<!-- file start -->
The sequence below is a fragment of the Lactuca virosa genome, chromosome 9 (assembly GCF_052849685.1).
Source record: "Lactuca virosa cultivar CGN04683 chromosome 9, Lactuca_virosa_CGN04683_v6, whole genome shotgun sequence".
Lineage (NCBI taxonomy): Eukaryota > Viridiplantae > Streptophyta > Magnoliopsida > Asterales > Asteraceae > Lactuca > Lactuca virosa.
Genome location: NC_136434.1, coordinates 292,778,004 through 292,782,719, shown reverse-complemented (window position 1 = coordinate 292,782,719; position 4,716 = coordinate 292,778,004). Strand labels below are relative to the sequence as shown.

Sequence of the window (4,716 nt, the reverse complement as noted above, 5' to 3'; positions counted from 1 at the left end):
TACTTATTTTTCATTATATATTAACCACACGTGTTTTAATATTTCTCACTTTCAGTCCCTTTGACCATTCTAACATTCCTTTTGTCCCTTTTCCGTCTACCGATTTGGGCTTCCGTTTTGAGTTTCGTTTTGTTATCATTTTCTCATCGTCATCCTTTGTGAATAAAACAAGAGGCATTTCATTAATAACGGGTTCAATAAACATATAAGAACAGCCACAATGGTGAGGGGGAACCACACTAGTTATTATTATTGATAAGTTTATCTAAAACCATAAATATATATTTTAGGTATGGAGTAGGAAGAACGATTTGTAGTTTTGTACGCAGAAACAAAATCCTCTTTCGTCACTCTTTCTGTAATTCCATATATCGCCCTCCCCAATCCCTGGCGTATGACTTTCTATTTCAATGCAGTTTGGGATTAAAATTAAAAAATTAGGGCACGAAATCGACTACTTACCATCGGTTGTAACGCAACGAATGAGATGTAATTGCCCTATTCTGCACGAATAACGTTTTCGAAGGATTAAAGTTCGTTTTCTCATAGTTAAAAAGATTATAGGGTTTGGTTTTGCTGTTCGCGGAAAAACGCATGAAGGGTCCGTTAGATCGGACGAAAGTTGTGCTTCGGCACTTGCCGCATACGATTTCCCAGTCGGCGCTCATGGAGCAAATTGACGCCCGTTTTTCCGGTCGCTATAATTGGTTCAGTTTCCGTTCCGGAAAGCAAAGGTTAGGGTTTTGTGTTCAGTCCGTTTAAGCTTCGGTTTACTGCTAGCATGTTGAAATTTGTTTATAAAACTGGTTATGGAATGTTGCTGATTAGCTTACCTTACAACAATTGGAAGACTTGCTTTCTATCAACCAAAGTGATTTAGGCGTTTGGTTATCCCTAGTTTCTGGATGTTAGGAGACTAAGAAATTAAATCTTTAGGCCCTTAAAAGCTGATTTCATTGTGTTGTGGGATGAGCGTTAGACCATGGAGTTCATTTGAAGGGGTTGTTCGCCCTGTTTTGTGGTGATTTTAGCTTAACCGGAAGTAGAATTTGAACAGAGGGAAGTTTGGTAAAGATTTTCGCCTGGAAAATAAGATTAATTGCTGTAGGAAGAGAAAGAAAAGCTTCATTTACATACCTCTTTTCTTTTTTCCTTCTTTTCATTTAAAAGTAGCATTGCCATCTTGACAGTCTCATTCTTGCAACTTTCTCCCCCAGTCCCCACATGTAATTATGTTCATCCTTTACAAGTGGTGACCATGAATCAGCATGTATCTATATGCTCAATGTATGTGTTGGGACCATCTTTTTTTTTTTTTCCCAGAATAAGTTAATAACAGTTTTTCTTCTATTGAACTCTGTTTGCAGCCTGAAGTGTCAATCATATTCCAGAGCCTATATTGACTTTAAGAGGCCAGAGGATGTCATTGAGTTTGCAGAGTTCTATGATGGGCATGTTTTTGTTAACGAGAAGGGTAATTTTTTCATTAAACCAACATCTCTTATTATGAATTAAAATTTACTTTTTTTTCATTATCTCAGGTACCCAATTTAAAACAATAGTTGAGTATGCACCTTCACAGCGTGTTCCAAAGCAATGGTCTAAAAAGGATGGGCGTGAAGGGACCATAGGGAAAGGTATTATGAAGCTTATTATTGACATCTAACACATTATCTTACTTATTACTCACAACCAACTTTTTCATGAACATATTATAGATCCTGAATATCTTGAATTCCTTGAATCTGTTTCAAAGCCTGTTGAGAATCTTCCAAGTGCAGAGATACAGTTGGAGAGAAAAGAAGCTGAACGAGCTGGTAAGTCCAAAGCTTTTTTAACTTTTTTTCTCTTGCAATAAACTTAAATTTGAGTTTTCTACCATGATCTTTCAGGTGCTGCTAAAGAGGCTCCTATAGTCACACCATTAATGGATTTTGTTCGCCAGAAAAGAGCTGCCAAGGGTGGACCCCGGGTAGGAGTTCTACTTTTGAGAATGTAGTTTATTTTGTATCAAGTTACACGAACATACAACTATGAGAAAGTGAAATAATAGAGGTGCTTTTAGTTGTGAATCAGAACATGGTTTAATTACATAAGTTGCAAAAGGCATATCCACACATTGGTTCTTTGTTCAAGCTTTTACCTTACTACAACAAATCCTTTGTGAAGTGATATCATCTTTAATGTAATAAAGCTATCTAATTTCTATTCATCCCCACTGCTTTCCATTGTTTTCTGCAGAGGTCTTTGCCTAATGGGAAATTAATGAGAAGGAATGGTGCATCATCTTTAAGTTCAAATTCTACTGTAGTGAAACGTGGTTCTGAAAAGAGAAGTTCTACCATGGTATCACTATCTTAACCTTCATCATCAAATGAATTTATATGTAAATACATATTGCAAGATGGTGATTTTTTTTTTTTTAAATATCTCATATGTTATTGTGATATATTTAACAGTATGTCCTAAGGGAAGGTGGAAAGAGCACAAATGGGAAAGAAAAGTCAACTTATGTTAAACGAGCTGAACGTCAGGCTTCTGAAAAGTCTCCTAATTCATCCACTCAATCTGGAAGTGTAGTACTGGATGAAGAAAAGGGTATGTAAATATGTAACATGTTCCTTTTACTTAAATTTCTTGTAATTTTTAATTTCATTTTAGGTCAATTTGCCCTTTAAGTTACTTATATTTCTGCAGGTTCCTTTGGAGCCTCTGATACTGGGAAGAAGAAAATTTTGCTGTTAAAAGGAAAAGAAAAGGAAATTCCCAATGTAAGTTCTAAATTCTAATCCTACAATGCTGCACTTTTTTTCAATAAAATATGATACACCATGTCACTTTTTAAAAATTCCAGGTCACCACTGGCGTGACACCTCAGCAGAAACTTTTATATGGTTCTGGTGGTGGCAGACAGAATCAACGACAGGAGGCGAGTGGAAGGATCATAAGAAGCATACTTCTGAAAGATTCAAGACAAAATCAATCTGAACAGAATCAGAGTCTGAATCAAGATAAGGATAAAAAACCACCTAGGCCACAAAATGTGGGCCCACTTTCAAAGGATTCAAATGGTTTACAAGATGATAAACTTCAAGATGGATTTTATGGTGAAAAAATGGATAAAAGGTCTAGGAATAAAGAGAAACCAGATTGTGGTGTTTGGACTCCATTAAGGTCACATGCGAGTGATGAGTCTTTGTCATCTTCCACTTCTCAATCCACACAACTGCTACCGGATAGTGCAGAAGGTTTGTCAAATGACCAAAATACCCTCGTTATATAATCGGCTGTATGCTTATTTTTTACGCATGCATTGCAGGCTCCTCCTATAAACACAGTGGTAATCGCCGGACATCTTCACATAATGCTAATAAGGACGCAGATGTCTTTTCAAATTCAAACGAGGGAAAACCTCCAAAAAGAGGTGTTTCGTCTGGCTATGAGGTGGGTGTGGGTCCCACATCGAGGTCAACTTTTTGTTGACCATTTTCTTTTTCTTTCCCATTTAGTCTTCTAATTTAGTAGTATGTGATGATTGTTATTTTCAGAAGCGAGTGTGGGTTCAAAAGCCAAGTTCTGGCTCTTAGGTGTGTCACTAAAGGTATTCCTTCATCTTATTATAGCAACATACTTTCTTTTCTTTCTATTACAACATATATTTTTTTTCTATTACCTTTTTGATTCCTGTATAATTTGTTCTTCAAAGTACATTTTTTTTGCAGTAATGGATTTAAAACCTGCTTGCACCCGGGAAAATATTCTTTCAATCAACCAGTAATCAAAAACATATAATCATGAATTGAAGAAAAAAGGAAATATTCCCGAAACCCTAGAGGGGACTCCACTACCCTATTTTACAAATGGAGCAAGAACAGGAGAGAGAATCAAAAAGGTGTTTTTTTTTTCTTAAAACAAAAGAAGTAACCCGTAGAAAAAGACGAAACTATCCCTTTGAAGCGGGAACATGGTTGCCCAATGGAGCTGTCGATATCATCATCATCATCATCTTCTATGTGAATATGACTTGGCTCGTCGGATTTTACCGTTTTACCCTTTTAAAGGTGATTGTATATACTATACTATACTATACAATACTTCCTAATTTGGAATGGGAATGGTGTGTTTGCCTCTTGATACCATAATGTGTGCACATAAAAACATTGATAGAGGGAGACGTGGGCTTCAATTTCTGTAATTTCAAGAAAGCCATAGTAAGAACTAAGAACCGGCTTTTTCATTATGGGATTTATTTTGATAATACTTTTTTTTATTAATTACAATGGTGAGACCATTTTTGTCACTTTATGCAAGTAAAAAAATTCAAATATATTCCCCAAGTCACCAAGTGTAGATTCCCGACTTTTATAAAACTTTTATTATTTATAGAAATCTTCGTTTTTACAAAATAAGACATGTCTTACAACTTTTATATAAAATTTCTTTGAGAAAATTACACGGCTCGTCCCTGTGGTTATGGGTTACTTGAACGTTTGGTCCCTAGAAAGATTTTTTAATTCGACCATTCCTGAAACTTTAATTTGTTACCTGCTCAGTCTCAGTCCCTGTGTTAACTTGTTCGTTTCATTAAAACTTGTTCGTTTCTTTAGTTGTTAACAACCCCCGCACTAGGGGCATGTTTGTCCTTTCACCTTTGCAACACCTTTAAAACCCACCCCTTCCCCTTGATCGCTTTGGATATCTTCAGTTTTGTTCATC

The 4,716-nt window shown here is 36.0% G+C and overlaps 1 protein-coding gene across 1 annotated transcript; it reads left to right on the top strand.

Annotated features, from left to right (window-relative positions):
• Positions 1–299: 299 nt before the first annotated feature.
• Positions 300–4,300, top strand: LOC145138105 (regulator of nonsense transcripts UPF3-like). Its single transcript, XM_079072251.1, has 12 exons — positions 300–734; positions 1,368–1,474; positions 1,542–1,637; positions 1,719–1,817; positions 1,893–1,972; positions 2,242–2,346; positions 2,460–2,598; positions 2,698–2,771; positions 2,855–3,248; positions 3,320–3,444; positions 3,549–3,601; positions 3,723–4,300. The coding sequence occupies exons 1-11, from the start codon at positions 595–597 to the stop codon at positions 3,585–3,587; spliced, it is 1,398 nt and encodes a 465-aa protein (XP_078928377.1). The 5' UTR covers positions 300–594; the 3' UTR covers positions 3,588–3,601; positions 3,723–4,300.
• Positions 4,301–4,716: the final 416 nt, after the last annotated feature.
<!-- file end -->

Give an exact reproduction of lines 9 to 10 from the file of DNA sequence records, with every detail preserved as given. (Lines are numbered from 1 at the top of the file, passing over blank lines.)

• Positions 1–299: 299 nt before the first annotated feature.
• Positions 300–4,300, top strand: LOC145138105 (regulator of nonsense transcripts UPF3-like). Its single transcript, XM_079072251.1, has 12 exons — positions 300–734; positions 1,368–1,474; positions 1,542–1,637; positions 1,719–1,817; positions 1,893–1,972; positions 2,242–2,346; positions 2,460–2,598; positions 2,698–2,771; positions 2,855–3,248; positions 3,320–3,444; positions 3,549–3,601; positions 3,723–4,300. The coding sequence occupies exons 1-11, from the start codon at positions 595–597 to the stop codon at positions 3,585–3,587; spliced, it is 1,398 nt and encodes a 465-aa protein (XP_078928377.1). The 5' UTR covers positions 300–594; the 3' UTR covers positions 3,588–3,601; positions 3,723–4,300.